Jain World
Sub-Categories of Passions
  THE NATURE OF KARMA (Karma ka swroop)
  Vairagya Bhavana




     It is true that the Siddha Atma do not concern themselves with the affairs of men-- neither does the Over- Lord of theology, for the matter of that, else we should not have terrible slaughter of men in wars to say nothing of other calamities which periodically befall mankind --but it is no less true that no righteous request of any true follower of Theirs ever remains unsatisfied. The explanation of this seemingly inconsistent statement is to be found in the fact that the will of a true believer (he who actually believes that the Holy Ones are possessed of all kinds of perfection, and are now residing at the top of the universe, enjoying the highest form of bliss) is potent enough to attract to itself all kinds of conditions of prosperity, and is also capable of drawing the attention of the higher order of beings (residents of heavens and other kinds of powerful beings) who can grant every wish in the twinkling of an eye.


     To revert to the rules of conduct laid down for an ascetic, it is to be observed that he does not adopt the life of hardship under any external compulsion, but from a conviction of its being the only path to perfection and joy. He knows that every weakness overcome is a clear gain, and remains cheerful under the severest trials and mishaps. As he advances steadily along the path, he soon begins to feel the natural delight of his soul, compared with which the ease and pleasure of millionaires and great potentates of the world loses all its fascination in his sight. Onward and onward does he press, making fresh conquests everyday till the all-illumining effulgence of Kevala Jnana bursts on his consciousness from within, on the breaking up of the clouds of ignorance and sin amassed together by the four kinds of his Ghatia karmas. The shock of the destruction of the last knot of karmic bonds is felt by the Rulers of the heaven- worlds, and they immediately set out to offer worship and adoration to the conquering Jiva Worshipped and adored by Devas and men, the Conqueror lingers in the world of men till His Aghatia karmas are worked off, when He rises to the top of the universe to reside there, for ever, in the enjoyment of all those divine qualities and attributes which people associate with their Gods.


     It would not be amiss to say a few words here about the nature of the 'shock', which is occasioned by the manifestation of omniscience. It arises from the breaking asunder of the karmic chains, and the bursting forth of the pure effulgence of Will determined to manifest itself in all its natural splendor. The force of will exerted for the destruction of the karmic knot sets up powerful vibrations all round which, impinging on the finer material of bells and other things in the heaven-world, set them resounding without any visible cause. These are noticed by Devas, who ascertaining their cause with the help of the Avadhi Jnana with which they are endowed from birth, at once proceed to do reverence to the Master. The destruction of the ghati karmas, it should be pointed out, is accompanied by many kinds of changes in the system of the Muni who make a conquest of his lower nature; sense-perception is lost once for all and for ever, nerve currents are straightened out and lose their Jnana and darsana obstructing crookedness, and the Karma and taijasa Shareers are burnt up to ashes, as it were, though they still retain their form owing to the influence of the remaining four kinds of karmas. The reason for this is that our nervous system consist of nervous 'threads' which under the influence of the customary forms of activity have become arranged in certain forms, so that when we check the activity of the senses and prevent the mind from wandering in its usual haunts, holding it to a particular point, a kind of strain is produced which tends to unloosen the very structure of nerves and the knots formed by them. If we now persevere in the attitude of concentration for a 'sufficiently long period of time, these nervous 'threads' would become completely detached from their old groupings, and fall apart. The ascetic, who knows that the natural 'light' of his soul is obscured by the 'bushel' of matter, and knows how to remove the cover, concentrates his mind on those centers of his nervous system, which are the least obscured and affected by matter. As he perseveres in concentration on these centers, the nervous 'threads' which enter into the 'warp and woof' of the 'bushel' are loosened and detached from one another, and dispersed in all directions, leaving the effulgence of pure 'Light' free to manifest itself. For this very reason, the liability to sleep, which arises from the preponderance of matter in certain centers of the brain, is also destroyed prior to the attainment of Kevala Jnana.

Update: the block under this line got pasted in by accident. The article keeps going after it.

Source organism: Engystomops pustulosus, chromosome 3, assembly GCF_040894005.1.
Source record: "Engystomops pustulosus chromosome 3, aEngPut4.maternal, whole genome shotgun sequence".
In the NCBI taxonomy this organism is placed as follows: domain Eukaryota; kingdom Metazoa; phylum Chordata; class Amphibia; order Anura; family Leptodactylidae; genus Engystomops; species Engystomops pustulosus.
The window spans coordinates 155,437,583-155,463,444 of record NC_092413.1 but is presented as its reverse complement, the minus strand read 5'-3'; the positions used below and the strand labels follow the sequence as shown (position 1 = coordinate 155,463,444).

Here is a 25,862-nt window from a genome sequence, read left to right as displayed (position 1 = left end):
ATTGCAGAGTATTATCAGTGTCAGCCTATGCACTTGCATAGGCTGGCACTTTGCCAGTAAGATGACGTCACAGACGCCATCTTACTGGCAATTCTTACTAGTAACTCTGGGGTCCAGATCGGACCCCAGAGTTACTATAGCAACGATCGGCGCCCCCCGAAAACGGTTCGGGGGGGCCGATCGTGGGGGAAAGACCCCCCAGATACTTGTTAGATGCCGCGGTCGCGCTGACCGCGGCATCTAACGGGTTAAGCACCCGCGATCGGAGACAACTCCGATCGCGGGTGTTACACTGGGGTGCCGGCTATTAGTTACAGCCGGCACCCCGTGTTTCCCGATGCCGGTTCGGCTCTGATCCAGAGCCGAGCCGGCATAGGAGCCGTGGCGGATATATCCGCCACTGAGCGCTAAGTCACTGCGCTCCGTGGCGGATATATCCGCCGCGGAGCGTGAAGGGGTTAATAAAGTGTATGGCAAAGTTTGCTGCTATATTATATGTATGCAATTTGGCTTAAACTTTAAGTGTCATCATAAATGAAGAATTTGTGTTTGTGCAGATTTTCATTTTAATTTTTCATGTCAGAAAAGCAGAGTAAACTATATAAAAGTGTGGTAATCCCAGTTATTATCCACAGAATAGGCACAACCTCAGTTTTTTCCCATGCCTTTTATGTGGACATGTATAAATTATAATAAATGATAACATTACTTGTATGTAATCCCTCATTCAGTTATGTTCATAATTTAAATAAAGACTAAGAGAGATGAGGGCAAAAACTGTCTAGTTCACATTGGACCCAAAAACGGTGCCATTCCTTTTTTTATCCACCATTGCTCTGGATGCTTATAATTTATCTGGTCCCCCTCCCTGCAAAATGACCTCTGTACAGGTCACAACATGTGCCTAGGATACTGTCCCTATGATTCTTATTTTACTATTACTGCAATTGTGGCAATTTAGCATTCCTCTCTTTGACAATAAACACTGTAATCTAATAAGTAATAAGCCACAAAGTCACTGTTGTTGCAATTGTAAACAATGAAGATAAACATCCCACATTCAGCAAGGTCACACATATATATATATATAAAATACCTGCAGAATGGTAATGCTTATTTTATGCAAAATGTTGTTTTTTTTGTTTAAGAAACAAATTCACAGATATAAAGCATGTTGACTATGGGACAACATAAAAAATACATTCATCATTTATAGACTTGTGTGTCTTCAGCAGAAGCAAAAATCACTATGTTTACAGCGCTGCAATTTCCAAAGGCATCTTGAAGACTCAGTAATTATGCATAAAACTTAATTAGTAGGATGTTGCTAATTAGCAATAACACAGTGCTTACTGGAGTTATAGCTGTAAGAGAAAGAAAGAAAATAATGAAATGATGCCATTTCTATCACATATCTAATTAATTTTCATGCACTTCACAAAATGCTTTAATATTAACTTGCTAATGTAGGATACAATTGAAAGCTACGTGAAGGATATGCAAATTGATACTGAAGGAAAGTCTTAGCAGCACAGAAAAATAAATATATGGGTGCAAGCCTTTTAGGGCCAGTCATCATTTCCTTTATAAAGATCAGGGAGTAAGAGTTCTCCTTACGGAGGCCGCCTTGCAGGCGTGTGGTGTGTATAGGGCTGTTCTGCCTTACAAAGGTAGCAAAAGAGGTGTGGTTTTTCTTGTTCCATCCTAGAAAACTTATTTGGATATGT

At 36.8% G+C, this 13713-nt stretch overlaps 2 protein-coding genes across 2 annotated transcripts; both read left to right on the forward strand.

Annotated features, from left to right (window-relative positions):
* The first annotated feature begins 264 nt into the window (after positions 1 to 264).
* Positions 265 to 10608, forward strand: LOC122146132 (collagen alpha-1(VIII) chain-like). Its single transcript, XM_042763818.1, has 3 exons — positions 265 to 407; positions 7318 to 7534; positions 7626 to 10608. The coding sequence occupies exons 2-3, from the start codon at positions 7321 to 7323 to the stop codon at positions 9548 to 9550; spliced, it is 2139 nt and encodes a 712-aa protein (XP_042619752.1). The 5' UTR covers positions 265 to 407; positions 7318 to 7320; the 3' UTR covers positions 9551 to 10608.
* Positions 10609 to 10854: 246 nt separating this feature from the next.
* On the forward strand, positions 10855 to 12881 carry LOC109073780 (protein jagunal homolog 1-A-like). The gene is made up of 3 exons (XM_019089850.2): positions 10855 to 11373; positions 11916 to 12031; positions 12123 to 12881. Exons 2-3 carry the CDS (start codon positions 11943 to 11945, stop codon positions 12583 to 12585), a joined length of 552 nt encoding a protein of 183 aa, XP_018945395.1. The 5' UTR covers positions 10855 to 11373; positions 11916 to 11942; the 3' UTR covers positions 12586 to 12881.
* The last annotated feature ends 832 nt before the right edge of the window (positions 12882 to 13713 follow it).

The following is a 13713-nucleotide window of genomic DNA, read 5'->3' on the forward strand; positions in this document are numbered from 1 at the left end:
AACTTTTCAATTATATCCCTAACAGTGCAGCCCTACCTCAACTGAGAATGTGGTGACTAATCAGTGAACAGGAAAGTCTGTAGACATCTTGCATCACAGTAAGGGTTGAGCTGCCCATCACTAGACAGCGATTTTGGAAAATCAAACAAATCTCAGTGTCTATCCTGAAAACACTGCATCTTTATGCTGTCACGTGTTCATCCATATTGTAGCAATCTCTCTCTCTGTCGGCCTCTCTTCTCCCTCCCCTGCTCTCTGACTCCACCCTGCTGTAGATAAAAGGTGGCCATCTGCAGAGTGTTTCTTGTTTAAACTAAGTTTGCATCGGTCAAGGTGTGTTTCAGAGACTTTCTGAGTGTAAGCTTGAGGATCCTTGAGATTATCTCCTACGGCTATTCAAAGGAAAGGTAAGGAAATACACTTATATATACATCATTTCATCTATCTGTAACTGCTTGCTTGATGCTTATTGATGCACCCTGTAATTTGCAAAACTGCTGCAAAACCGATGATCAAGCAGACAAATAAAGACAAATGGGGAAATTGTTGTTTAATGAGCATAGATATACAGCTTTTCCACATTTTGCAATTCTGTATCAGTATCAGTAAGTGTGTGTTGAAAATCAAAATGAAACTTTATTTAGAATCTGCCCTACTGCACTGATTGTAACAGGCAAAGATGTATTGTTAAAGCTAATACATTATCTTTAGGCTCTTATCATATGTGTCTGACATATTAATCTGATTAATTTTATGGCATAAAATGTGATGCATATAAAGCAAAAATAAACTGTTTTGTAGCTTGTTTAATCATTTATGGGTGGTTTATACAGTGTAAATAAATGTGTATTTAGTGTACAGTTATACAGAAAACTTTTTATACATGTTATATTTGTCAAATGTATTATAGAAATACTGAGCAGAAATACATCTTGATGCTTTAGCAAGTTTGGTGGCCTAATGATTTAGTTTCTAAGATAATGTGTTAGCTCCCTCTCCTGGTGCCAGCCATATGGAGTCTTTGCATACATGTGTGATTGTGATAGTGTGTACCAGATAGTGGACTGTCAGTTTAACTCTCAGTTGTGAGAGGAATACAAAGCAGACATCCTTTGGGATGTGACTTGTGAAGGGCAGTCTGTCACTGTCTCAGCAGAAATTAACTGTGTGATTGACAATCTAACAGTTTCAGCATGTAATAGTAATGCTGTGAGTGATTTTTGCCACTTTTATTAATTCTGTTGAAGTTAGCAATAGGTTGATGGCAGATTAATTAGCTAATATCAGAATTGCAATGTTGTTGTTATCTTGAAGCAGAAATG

Dhyana, or concentration of mind, thus, is the direct means of the attainment of Moksha. It not only enables one to purge one's consciousness of all kinds of evil passions and inclinations by preventing the uncontrolled wandering of mind, but also destroys the veil of matter which bars the manifestation of one's divine powers and attributes-- omniscience, bliss and the like. It is, therefore, not surprising that the Scripture should describe it as the sole means of escape from the bondage of samsara, and should lay down the most minute instructions for its practicing.